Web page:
Divorce for neglect included divorce for abuse, because this was extreme neglect. There was no question about that end of the spectrum of neglect, but what about the other end? What about abandonment, which was merely a kind of passive neglect? This was an uncertain matter, so Paul deals with it. He says to all believers that they may not abandon their partners, and if they have done so, they should return (1 Cor. 7:10-11). In the case of someone who is abandoned by an unbeliever—someone who won’t obey the command to return—he says that the abandoned person is “no longer bound.”

            Anyone in first-century Palestine reading this phrase would think immediately of the wording at the end of all Jewish, and most Roman, divorce certificates: “You are free to marry anyone you wish.”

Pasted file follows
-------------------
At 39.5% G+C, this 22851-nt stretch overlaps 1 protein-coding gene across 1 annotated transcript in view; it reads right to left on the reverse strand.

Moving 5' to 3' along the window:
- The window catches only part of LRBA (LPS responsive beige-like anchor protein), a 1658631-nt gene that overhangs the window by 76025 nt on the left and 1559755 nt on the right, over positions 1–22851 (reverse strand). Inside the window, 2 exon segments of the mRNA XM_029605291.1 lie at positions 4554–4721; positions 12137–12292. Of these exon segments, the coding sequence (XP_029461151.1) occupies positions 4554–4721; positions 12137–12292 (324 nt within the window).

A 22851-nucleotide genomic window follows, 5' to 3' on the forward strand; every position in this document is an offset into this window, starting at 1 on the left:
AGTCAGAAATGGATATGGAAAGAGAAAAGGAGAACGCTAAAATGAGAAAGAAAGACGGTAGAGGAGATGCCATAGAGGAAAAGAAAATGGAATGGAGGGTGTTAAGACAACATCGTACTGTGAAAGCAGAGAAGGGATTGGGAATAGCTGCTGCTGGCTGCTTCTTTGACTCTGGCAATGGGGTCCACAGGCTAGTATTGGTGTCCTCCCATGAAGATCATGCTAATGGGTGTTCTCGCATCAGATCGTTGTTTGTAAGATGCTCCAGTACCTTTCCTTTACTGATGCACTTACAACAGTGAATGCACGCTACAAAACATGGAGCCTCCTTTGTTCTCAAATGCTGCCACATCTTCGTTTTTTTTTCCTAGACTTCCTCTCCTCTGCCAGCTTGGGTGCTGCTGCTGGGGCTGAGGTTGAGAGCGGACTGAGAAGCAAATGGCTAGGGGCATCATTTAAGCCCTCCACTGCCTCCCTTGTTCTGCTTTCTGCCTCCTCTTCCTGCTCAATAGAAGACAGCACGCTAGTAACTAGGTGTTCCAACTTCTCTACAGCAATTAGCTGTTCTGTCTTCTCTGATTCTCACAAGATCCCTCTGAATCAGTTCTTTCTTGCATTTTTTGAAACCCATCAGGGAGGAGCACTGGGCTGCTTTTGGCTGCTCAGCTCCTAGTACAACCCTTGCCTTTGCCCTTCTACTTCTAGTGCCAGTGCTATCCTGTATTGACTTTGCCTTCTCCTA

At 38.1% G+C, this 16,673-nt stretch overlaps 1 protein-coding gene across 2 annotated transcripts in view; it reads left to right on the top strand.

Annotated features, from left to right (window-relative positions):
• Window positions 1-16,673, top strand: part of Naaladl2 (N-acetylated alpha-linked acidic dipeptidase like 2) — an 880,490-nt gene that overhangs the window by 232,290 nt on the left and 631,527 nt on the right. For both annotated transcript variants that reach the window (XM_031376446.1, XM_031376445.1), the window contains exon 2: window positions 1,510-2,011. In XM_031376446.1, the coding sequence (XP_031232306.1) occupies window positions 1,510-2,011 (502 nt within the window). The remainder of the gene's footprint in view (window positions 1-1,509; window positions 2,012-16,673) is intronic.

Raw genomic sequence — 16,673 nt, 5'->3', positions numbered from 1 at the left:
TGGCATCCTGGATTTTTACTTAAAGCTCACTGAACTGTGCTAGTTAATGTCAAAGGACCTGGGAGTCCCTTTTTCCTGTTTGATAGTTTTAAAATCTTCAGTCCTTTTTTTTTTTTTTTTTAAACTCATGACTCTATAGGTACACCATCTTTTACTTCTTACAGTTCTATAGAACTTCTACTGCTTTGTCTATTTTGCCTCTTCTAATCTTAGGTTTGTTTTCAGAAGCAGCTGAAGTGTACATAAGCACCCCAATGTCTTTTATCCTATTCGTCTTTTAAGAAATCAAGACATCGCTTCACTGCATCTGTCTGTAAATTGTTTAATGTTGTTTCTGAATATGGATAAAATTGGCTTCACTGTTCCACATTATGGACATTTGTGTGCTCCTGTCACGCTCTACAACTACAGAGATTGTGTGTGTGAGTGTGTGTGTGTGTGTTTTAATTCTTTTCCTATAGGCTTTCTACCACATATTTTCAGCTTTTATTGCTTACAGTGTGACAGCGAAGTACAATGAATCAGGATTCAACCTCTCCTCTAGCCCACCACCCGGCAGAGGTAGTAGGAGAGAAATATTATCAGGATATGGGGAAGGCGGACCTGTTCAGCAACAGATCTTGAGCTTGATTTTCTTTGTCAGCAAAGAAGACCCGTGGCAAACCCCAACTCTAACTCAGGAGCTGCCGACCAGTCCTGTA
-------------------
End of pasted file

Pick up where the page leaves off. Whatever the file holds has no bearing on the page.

Divorce and Remarriage

            Putting all this together gives us a clear and consistent set of rules for divorce and remarriage.

            Divorce is only allowed for a limited number of grounds that are found in the Old Testament and affirmed in the New Testament:

            Adultery (in Deuteronomy 24:1, affirmed by Jesus in Matthew 19)

            Emotional and physical neglect (in Exodus 21:10-11, affirmed by Paul in 1 Corinthians 7)

            Abandonment and abuse (included in neglect, as affirmed in 1 Corinthians 7)

            Jewish couples listed these biblical grounds for divorce in their marriage vows. We reiterate them as love, honor, and keep and be faithful to each other. When these vows were broken, it threatened to break up the marriage. As in any broken contract, the wronged party had the right to say, “I forgive you; let’s carry on,” or, “I can’t go on, because this marriage is broken.”